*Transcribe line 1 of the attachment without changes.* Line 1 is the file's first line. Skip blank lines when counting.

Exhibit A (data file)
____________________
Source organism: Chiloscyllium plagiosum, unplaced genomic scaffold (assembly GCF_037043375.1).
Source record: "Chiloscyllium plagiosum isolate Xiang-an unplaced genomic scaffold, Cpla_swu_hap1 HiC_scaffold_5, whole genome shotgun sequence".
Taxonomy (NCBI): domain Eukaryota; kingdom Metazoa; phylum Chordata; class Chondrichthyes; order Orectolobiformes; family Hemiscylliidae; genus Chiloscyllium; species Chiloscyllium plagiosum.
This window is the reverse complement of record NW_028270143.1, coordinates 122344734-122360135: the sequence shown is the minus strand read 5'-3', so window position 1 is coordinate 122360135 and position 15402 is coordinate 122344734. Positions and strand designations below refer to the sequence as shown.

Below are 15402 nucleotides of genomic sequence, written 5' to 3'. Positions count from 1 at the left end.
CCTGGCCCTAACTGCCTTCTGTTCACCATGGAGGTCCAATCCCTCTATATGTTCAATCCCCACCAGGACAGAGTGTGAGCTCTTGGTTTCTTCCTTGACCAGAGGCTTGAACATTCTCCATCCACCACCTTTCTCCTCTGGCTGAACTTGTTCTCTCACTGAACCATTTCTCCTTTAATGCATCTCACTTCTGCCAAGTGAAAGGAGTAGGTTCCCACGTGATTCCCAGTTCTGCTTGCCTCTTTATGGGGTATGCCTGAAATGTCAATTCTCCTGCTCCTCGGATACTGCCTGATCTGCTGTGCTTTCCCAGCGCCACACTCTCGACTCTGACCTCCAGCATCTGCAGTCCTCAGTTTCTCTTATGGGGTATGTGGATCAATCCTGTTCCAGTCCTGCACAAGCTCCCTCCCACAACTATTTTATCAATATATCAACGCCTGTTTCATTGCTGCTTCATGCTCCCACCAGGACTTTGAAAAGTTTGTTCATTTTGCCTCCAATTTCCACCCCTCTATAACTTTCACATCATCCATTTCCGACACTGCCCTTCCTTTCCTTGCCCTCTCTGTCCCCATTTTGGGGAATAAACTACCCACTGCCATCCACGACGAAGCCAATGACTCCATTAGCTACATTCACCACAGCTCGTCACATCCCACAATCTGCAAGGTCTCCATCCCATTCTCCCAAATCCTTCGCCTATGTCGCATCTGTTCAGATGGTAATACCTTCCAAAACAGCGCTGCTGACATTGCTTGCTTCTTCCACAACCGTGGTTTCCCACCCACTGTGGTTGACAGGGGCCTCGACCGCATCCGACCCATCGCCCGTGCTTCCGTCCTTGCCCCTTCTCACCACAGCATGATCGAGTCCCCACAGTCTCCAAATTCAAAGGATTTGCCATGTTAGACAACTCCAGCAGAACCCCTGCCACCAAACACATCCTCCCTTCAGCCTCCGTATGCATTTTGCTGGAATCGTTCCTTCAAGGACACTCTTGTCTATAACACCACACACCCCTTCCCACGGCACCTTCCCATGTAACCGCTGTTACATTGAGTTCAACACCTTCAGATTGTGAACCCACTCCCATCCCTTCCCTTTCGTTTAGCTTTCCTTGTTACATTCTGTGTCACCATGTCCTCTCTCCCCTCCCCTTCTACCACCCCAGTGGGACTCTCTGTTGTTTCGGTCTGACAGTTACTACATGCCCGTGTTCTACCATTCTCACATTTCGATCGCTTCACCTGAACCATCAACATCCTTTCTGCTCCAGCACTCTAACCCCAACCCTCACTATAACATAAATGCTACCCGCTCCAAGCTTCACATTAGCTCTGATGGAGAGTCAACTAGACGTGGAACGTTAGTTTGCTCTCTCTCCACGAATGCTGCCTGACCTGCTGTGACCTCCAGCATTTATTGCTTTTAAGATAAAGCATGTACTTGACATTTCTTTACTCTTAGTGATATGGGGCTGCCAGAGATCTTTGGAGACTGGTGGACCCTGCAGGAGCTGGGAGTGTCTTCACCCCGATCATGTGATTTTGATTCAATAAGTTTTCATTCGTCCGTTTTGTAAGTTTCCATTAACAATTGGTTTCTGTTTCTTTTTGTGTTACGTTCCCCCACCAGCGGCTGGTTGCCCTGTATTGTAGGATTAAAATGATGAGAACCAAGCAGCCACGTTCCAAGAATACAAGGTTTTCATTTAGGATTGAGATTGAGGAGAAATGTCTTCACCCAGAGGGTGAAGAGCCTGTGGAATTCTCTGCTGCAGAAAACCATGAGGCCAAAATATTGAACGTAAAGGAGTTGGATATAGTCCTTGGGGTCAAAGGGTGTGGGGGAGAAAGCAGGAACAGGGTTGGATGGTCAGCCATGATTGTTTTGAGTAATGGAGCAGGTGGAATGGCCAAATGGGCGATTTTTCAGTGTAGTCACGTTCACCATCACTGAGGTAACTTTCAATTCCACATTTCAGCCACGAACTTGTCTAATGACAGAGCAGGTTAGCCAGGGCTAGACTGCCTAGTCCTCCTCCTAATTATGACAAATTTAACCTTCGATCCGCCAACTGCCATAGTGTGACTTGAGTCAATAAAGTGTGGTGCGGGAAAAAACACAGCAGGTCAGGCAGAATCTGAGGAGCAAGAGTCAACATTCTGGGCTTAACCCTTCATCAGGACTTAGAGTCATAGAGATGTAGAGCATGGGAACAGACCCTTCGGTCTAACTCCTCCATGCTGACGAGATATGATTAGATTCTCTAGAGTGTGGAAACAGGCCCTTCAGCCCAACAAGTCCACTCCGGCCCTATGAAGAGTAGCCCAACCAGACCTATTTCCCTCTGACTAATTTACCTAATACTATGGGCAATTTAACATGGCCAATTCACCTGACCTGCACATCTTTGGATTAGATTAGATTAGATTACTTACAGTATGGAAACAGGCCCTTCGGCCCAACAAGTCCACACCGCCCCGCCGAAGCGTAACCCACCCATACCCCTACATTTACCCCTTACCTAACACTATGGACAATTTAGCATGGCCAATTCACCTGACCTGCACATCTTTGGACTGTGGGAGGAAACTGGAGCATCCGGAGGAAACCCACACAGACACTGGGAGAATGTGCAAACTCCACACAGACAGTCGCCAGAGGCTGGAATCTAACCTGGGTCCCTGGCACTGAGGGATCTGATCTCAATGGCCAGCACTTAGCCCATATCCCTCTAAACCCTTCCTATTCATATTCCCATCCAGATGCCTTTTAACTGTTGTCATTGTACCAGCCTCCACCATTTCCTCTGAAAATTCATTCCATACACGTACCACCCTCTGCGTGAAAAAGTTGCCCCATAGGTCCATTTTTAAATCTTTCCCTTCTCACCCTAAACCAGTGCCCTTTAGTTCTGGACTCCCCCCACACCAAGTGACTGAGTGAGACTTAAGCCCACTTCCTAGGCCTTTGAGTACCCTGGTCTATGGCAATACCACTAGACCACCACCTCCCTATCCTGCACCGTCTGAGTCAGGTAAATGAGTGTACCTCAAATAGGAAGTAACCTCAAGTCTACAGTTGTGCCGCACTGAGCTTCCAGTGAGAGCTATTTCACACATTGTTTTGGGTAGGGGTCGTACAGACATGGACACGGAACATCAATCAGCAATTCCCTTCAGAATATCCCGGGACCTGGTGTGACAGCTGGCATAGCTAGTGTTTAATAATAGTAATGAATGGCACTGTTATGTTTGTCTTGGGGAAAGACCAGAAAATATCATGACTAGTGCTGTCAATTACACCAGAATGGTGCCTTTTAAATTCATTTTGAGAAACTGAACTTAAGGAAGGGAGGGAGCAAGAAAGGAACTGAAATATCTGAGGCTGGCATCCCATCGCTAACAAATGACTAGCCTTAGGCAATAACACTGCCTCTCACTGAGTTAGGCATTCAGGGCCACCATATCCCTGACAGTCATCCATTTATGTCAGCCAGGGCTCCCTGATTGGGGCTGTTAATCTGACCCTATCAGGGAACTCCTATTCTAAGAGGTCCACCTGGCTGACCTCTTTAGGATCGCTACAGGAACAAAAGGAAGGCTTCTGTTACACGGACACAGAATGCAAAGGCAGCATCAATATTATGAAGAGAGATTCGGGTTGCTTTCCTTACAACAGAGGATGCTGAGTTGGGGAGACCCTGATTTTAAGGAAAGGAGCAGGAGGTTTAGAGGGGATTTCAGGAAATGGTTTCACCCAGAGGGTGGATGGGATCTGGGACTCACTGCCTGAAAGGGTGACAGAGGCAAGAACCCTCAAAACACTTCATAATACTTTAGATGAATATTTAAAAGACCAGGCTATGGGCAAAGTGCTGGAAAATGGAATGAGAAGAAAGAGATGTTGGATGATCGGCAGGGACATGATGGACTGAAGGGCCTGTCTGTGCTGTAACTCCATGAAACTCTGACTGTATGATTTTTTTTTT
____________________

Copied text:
Source organism: Chiloscyllium plagiosum, unplaced genomic scaffold (assembly GCF_037043375.1).